Warradarge wind farm could supply up to 135,000 homes

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Geoff VivianMidwest Times
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The new Warradarge wind farm.
Camera IconThe new Warradarge wind farm. Credit: WA Energy minister Bill Johnston/Supplied

WA Energy Minister Bill Johnston officially opened the 180MW Warradarge Wind Farm this morning.

Through a staged commissioning process, the 51-turbine wind farm is expected to power up to its full generating capacity of 180MW by the end of this month.

Bright Energy Investments general manager Tom Frood said the project had been delivered successfully despite the challenges relating to COVID-19.

“More than 200 jobs were created during construction of the wind farm, which was completed within 12 months from first mobilisation to site,” he said.

“At full power, the Warradarge Wind Farm will generate enough renewable energy to supply the equivalent of 135,000 Western Australian homes.”

Mr Frood said the location was chosen to take advantage of its proximity to transmission infrastructure and the region’s abundant wind resources.

“Each turbine weighs 181 tonnes with 67m-long blades, has a hub height of 84m and height of 151m to the top of the blade tip,” he said.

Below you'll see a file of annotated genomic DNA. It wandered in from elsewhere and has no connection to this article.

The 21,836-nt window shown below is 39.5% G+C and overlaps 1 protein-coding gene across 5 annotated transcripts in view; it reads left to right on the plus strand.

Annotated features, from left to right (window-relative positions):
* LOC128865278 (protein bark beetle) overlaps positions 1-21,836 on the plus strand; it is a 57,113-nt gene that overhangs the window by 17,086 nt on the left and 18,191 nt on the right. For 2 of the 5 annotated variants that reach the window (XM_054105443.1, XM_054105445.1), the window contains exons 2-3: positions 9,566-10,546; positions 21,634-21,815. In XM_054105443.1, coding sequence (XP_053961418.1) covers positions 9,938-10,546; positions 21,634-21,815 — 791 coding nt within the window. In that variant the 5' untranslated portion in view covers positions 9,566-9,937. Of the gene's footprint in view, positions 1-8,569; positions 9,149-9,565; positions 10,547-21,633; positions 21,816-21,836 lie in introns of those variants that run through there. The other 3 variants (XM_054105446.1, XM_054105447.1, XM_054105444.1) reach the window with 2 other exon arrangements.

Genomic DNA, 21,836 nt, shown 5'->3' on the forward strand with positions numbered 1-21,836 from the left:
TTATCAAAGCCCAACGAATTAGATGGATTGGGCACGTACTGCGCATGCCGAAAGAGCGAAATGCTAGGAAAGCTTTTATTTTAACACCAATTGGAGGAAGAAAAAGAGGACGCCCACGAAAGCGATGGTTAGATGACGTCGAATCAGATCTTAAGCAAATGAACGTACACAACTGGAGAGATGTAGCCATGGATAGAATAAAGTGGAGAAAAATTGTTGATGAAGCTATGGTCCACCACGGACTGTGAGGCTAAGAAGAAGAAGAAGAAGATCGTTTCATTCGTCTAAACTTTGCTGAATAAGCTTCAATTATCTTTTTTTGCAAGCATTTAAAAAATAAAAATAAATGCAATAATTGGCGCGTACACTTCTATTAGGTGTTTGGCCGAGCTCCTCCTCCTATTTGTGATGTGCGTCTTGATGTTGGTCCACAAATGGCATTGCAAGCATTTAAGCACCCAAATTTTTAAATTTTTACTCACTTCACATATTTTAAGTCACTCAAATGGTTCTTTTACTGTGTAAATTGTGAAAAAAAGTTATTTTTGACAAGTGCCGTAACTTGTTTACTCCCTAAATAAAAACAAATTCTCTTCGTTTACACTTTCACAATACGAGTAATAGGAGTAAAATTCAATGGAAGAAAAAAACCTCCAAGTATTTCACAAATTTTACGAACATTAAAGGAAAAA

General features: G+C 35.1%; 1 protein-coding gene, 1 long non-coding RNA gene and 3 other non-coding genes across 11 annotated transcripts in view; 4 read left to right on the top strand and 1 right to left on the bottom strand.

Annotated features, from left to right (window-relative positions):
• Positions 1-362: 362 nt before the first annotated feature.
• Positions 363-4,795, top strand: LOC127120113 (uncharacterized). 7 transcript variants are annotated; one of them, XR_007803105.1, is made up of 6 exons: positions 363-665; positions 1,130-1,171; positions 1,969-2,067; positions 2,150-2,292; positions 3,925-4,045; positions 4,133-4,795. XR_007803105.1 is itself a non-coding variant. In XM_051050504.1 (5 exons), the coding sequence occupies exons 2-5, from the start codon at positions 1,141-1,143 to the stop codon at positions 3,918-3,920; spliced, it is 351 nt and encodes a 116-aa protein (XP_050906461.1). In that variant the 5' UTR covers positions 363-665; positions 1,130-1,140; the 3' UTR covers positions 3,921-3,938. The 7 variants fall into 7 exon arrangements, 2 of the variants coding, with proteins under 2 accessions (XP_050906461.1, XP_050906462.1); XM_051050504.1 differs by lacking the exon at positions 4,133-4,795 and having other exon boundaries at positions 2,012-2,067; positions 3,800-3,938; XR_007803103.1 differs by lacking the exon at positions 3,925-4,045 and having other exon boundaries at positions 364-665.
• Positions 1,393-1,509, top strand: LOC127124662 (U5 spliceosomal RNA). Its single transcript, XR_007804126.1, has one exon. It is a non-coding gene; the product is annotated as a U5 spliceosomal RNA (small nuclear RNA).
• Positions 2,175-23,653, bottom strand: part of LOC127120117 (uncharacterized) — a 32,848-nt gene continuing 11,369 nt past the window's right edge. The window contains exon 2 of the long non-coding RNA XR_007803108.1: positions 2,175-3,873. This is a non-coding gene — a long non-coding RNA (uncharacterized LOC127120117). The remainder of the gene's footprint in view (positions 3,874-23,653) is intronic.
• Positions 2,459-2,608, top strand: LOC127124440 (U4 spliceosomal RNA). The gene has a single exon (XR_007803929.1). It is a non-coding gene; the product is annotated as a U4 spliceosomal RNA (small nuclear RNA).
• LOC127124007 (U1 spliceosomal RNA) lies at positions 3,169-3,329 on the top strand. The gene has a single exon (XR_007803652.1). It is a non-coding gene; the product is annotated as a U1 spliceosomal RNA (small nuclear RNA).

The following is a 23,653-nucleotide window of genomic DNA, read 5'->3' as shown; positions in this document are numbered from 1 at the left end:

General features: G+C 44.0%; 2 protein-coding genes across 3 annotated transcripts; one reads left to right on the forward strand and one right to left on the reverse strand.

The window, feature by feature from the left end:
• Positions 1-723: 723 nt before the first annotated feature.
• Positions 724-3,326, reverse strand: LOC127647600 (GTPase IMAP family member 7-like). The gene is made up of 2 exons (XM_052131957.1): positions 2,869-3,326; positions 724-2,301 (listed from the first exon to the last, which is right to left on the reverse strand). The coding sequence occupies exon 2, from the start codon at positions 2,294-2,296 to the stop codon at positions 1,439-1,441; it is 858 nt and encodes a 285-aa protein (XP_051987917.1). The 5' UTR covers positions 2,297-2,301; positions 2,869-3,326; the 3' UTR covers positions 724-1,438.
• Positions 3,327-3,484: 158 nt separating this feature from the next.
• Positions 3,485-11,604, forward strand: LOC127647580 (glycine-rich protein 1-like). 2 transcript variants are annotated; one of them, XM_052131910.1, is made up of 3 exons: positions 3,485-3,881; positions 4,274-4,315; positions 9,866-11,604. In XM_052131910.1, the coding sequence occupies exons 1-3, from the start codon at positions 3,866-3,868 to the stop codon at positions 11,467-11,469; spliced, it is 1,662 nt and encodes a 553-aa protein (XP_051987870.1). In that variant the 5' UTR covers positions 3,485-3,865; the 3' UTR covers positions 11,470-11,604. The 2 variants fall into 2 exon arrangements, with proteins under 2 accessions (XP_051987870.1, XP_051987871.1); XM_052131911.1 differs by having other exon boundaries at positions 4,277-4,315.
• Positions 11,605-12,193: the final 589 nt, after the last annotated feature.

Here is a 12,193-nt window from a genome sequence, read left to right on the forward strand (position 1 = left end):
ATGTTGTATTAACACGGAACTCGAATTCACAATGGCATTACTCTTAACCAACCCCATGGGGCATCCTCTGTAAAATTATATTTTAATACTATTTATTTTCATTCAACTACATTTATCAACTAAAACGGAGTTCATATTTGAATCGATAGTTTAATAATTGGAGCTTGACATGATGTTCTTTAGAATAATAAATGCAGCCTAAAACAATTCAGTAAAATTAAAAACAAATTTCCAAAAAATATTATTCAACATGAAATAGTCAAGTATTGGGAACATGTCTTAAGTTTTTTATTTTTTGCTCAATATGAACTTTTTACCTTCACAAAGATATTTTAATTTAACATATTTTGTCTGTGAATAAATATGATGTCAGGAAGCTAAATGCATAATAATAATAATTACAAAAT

“Specialist technicians are now busy running tests on each of the turbines in turn in preparation for the generation and export from the entire wind farm into the South West Interconnected System following commissioning.”

Mr Frood said his company had also completed the stage-two expansion of the Greenough River Solar Farm and refurbishment works to extend the life of the Albany Grasmere Wind Farm. Mr Johnston said the Warradarge Wind Farm would become one of the best large-scale renewables projects in Australia.

“The McGowan Government is committed to improving energy affordability and creating a cleaner, greener energy system for Western Australians,” he said.

“This is a project that has delivered local jobs using local contractors and will further secure the future of energy supply.”

Mr Johnston said there were currently 25 to 30 workers commissioning the site and up to 10 jobs would be required during the operational phase.

Warradarge’s turbine parts were manufactured by Vestas, with the supporting infrastructure works undertaken by local contractor Decmil.

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